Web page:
There are numerous accounts of lighthouses being destroyed in the devastation of World War II, with most of the accounts being recorded in Europe. Pahotos of destroyed lighthouses and the ruins of them, for the most part, have been elusive. But, from time to time we publish these photos as we discover them. One such photo, an especially famous one, is the image of the lighthouse at Corregidor in the Philippines that we published in the June 1999 edition of Lighthouse Digest.
However, we recently came across these photographs that were official U.S. Navy press release photos from World War II that are a vital part of history. Before General MacArthur could retake the Philippines, the U.S. military needed to secure the Palau Islands, especially Peleliu and Angaur, which needed to be neutralized so an airfield could be built to protect General MacArthur’s right flank. The islands were occupied by 30,000 Japanese soldiers who were well dug in to defend the island.
Following is the entire caption that the U.S. Navy issued with these photographs on July 15, 1945:
Originally nicknamed the “Razor” because of her sharp gunnery efficiency, the USS Denver has recently acquired the name of “Lighthouse Buster.” Her latest name, a favorite with the crew, came when she leveled a lighthouse during the Palau landings. The name was destined to stick when, during operations off the coast of the Philippines, she dropped a second lighthouse on Suluan Island. A crack shot, the Denver has had the opportunity of using her guns many times. With over two years of duty to her credit, she has chased the Japs all the way through the South Pacific. The “Lighthouse Buster” was particularly prominent in the Second Battle of the Philippines.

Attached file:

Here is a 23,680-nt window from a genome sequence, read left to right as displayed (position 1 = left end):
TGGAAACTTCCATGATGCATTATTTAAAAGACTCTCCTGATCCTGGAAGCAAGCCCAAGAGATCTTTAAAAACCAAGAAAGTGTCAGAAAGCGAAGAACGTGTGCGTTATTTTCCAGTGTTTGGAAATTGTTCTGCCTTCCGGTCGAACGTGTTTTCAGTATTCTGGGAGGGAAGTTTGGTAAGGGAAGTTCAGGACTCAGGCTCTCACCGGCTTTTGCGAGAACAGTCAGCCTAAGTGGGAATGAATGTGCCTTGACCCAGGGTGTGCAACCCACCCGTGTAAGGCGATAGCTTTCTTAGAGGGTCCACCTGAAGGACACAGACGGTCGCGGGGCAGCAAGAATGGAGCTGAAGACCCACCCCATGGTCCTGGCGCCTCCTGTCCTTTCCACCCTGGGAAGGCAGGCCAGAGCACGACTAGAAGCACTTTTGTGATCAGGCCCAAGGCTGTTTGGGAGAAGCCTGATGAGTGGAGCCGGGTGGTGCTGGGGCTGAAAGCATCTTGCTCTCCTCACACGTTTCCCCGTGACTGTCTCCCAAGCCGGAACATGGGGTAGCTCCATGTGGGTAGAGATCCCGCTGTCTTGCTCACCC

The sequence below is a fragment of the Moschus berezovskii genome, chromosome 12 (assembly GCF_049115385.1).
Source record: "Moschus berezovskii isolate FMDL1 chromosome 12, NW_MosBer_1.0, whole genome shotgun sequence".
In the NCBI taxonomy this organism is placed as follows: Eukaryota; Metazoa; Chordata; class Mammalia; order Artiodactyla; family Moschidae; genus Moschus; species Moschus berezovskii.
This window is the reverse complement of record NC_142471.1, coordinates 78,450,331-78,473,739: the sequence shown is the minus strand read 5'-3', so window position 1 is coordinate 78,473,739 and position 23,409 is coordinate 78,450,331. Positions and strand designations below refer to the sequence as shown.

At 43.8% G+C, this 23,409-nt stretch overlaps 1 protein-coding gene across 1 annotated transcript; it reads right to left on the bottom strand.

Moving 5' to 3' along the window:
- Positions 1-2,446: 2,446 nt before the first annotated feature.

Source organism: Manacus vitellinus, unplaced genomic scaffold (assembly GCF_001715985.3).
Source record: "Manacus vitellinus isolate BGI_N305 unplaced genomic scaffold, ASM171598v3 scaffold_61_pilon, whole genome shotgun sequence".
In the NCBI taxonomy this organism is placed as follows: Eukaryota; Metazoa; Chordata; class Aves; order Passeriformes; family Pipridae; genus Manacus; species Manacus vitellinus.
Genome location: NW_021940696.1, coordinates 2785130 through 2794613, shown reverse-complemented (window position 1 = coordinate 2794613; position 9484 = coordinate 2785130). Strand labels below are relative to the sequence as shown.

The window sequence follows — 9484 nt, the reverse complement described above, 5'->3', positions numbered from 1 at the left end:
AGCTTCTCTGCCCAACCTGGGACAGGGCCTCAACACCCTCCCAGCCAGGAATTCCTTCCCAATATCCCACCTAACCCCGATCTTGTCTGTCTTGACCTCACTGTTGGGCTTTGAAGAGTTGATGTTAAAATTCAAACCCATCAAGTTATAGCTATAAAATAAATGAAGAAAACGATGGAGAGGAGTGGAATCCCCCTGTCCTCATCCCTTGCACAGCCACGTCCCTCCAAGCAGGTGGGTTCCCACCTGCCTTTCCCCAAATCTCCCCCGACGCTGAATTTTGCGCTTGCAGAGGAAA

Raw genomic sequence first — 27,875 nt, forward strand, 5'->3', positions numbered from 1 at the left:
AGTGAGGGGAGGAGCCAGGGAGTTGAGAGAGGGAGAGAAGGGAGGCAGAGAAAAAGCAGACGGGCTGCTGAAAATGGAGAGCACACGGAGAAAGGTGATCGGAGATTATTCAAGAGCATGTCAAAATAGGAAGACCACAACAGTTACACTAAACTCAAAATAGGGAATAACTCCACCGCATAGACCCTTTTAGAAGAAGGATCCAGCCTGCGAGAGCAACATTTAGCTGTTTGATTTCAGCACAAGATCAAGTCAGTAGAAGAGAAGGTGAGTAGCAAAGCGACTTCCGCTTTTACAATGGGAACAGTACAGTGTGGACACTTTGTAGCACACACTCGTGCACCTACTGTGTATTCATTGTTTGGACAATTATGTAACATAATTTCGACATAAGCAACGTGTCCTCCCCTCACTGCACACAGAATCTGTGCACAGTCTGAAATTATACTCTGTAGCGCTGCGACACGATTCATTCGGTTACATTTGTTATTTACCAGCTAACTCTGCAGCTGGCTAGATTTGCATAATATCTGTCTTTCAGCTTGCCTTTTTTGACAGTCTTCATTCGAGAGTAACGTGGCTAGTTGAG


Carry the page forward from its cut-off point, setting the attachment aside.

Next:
A close-up of the lighthouse at Anguar in the Palaus, which earned for the USS Denver the new name of “Lighthouse Buster.” The Denver made quick work of leveling the lighthouse, being used by the Japs as an artillery post on the islands.
However, one American newspaper changed the photo caption to read as follows:
No Whisker is too tough for the “The Razor!” the U.S.S. Denver, now known as “Lighthouse Buster.” This is the Anguar lighthouse after the famous cruiser’s sharp gunnery shaved it off the Panan skyline. The Nips were using it as an artillery post. Battleships failed to drop it, so “the Razor” was called in. She made quick work of bearding those Japs in their den.
This story appeared in the
Nov/Dec 2011 edition of Lighthouse Digest Magazine. The print edition contains more stories than our internet edition, and each story generally contains more photographs - often many more - in the print edition. For subscription information about the print edition, click here.
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